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2:39 p.m., Nov. 24, 2015--From domestic politics and the Syrian
refugee crisis to terrorism and the Islamic State, there will be more
than enough political fodder to go around the dinner table this year.
And a new study from the University of Delaware’s Center for
Political Communication suggests a generational blowup over transgender
rights could be on the menu this holiday season.
In the study,
a large majority of people surveyed said they favor protection
from discrimination for transgender individuals both in schools (71
percent) and in workplaces (70 percent), and a large majority also
supports allowing transgender people to serve openly in the
U.S. military (62 percent).
The UD survey reveals the public is more divided on requiring public
buildings, such as courthouses, to have gender neutral restrooms. Only a
slim majority of Americans favor this, by a margin of 51 percent to 43
The split on this issue has played out across the nation in recent
weeks. Last week, the Houston Equal Rights Ordinance was repealed
thanks in large part to a campaign by a Christian advocacy group that
focused on the threat of “men in women’s bathrooms.” And, in
Wisconsin, Republicans pushed to prohibit transgender public
school students from using a bathroom or locker room assigned to the
gender with which they identified.
Looking more closely at the results, Paul Brewer, director of the
Center for Political Communication, said clear divisions on these issues
emerge based on age, gender and political party.
“Compared to Republicans, Democrats are more favorable toward
transgender rights – a divide that the 2016 political campaign could
highlight,” Brewer said.
The sharpest political divisions emerged on the issues of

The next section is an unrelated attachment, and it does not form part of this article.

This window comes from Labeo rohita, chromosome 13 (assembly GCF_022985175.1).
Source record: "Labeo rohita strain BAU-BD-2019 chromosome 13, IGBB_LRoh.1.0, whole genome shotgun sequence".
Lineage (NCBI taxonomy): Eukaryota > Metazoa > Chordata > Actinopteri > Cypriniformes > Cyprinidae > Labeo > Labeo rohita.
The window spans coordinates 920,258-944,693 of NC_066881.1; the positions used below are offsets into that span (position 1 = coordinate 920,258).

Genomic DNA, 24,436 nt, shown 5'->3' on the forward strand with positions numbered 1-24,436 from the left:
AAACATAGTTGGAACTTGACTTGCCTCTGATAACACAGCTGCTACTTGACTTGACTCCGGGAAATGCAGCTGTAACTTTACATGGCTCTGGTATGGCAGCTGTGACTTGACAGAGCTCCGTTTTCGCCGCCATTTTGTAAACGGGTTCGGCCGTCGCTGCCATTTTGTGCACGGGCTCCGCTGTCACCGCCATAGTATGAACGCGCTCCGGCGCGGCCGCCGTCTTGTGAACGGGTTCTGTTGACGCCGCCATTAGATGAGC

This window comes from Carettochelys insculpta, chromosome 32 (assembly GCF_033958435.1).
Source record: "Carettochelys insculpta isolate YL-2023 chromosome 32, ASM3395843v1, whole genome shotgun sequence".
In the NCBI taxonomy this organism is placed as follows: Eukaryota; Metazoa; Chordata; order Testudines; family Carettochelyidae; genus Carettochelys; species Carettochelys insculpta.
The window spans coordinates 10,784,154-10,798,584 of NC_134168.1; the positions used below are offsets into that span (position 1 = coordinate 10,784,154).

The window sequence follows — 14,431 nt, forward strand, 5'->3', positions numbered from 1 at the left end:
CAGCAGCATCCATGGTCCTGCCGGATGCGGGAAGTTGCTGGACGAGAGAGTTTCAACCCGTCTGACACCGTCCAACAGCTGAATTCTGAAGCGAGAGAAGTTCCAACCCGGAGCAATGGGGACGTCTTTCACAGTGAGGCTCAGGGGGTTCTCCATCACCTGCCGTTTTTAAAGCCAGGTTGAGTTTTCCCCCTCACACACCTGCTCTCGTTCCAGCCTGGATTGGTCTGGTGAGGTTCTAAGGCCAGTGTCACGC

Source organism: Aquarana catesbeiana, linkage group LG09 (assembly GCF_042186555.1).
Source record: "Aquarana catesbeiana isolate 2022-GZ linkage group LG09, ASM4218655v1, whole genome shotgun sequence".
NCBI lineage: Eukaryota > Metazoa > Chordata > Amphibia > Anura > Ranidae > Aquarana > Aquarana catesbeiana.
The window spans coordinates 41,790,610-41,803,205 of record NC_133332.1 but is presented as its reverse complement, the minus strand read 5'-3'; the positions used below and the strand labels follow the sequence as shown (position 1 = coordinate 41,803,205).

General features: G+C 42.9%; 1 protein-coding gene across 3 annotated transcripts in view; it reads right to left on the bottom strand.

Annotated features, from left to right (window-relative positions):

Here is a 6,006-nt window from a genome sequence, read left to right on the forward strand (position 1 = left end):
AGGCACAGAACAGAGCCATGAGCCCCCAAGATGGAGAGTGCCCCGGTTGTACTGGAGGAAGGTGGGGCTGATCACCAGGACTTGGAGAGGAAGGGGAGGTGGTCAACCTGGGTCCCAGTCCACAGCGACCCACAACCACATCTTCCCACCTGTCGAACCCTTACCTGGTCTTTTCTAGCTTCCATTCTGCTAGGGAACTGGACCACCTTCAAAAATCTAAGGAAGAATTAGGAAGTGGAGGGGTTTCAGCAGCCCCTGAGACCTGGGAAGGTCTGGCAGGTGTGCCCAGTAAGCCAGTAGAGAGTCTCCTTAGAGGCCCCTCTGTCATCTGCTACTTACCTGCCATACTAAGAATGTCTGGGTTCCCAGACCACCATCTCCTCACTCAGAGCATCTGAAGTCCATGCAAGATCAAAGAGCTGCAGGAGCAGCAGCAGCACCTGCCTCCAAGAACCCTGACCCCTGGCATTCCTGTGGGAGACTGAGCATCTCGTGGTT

requiring gender neutral restrooms and transgender people serving in the
military. Nearly three out of four Democrats surveyed (74 percent) said
transgender people should be able to serve in the military, while only
43 percent of Republicans supported that idea. Meanwhile, Democrats
backed the idea of requiring gender-neutral bathrooms in public places
by a two-to-one margin over Republicans (66 percent - 34 percent).
The CPC study also revealed a generation gap on transgender rights.
Respondents between the ages of 18-34 overwhelmingly support transgender
protection in schools (83 percent), protection against job
discrimination (77 percent) and a right to serve in the military (72
percent), and a clear majority of young people (59 percent)
said gender-neutral restrooms should be required.
People 55 and older showed far less support for transgender rights
and protections, although a majority of older respondents did favor
protecting transgender students (60 percent) and workers (56 percent).
Among older Americans, the issue of gender neutral public bathrooms
might be a topic to avoid at the holiday dinner table. Only 43 percent
of respondents over 55 favor requiring gender-neutral restrooms.
Women, more than men, support transgender protections and rights,
according to the study. Four of the 901 respondents self-identified as
The telephone survey of 901 U.S. adults was conducted by the
University of Delaware’s Center for Political Communication from Nov.
11-17, 2015. CPC Director Paul Brewer supervised the study.
About the study
The National Agenda Opinion Project research was funded by the
University of Delaware’s Center for Political Communication (CPC) and
the William P. Frank Foundation. The study was supervised by the CPC’s
director, Paul Brewer, a professor in the Departments of Communication
and Political Science and International Relations.
Results are based on telephone interviews with a representative
sample of 901 adult U.S. residents. Telephone interviews were conducted
via landline (n=344) and cell phone (n=557). The survey was conducted
under supervision of the Center for Political Communication by Princeton
Survey Research Associates International, and the interviews were
administered in English by Princeton Data Source. The data
were collected from Nov. 11-17, 2015. Statistical results are weighted
to correct known demographic discrepancies. The margin of sampling
error for the complete set of weighted data is ± 3 percentage points.
Readers should be aware that in addition to sampling error, question
wording and practical difficulties in conducting surveys can introduce
error or bias into the findings of public opinion polls.
Please contact Paul Brewer at 302-831-7771 for more details about the survey’s methodology.
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